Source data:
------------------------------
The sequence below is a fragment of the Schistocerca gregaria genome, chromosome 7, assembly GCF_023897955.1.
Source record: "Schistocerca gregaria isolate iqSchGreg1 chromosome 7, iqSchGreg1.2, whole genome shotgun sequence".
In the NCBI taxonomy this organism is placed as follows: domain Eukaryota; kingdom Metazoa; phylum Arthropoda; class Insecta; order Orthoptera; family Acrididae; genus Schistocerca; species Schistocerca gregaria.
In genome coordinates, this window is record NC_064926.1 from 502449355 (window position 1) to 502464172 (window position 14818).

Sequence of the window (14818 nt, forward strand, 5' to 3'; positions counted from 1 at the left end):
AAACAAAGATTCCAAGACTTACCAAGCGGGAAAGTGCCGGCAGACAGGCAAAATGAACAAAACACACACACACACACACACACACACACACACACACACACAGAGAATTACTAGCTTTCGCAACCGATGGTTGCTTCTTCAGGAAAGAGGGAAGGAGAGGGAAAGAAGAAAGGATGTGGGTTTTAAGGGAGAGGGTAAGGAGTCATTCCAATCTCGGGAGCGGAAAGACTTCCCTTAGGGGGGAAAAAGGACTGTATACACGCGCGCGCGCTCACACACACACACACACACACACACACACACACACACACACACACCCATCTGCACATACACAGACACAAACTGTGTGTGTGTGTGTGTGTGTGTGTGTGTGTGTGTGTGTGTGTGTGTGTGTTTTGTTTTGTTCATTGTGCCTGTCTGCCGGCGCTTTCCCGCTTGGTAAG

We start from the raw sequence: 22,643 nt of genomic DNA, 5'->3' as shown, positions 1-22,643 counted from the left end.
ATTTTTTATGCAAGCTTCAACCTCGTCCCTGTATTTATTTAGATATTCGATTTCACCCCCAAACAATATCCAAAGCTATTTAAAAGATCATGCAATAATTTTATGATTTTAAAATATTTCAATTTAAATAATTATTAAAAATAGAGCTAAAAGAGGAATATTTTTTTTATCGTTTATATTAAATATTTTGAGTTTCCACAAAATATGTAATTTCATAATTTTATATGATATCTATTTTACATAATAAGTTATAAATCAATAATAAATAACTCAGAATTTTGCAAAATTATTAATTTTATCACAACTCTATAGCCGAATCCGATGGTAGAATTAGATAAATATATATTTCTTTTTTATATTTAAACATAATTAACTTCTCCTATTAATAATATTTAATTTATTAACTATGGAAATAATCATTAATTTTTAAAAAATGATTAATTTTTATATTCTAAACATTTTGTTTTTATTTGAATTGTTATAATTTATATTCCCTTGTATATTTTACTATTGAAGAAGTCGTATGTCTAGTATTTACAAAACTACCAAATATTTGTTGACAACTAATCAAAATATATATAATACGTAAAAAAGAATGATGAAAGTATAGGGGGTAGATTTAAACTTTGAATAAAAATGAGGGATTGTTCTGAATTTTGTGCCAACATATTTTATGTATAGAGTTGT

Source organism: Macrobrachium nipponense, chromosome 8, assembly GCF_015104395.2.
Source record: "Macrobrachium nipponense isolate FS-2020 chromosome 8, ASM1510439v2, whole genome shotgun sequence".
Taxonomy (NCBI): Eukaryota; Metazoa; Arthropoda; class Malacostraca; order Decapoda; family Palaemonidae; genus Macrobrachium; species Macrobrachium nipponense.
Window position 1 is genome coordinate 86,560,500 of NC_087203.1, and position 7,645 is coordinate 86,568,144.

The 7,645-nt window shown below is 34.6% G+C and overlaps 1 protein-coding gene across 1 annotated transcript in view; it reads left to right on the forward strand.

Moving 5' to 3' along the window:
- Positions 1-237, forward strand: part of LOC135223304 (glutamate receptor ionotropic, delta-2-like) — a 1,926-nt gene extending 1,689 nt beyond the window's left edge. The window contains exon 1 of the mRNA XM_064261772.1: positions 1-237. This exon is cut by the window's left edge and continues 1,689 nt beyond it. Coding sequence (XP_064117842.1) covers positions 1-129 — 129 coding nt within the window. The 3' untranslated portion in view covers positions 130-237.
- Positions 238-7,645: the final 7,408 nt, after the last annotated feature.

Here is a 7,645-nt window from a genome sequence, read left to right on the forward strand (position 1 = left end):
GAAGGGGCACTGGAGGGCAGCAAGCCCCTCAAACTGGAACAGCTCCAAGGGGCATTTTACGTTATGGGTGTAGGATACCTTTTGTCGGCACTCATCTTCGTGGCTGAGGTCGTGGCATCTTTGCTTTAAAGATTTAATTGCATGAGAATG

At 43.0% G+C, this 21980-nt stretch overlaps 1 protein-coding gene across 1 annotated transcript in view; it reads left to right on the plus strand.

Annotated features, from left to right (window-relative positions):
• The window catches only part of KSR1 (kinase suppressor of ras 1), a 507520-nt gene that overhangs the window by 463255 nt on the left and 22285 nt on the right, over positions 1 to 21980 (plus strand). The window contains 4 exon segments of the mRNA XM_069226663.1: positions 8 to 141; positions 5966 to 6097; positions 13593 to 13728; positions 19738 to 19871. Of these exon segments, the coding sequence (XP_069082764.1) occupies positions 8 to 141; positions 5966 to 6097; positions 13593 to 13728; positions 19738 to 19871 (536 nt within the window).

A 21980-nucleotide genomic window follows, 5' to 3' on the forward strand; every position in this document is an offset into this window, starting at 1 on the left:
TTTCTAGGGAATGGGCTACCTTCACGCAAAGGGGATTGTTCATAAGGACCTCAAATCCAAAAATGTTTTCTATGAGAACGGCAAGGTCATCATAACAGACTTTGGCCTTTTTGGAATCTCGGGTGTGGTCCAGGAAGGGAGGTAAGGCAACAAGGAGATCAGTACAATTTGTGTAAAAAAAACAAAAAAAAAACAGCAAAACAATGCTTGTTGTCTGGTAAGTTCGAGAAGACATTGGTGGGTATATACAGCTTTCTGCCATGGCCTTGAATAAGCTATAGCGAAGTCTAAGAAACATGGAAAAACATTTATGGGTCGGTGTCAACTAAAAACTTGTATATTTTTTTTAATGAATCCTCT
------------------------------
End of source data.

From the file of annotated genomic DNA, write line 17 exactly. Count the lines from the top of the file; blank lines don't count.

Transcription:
Here is a 7,645-nt window from a genome sequence, read left to right on the forward strand (position 1 = left end):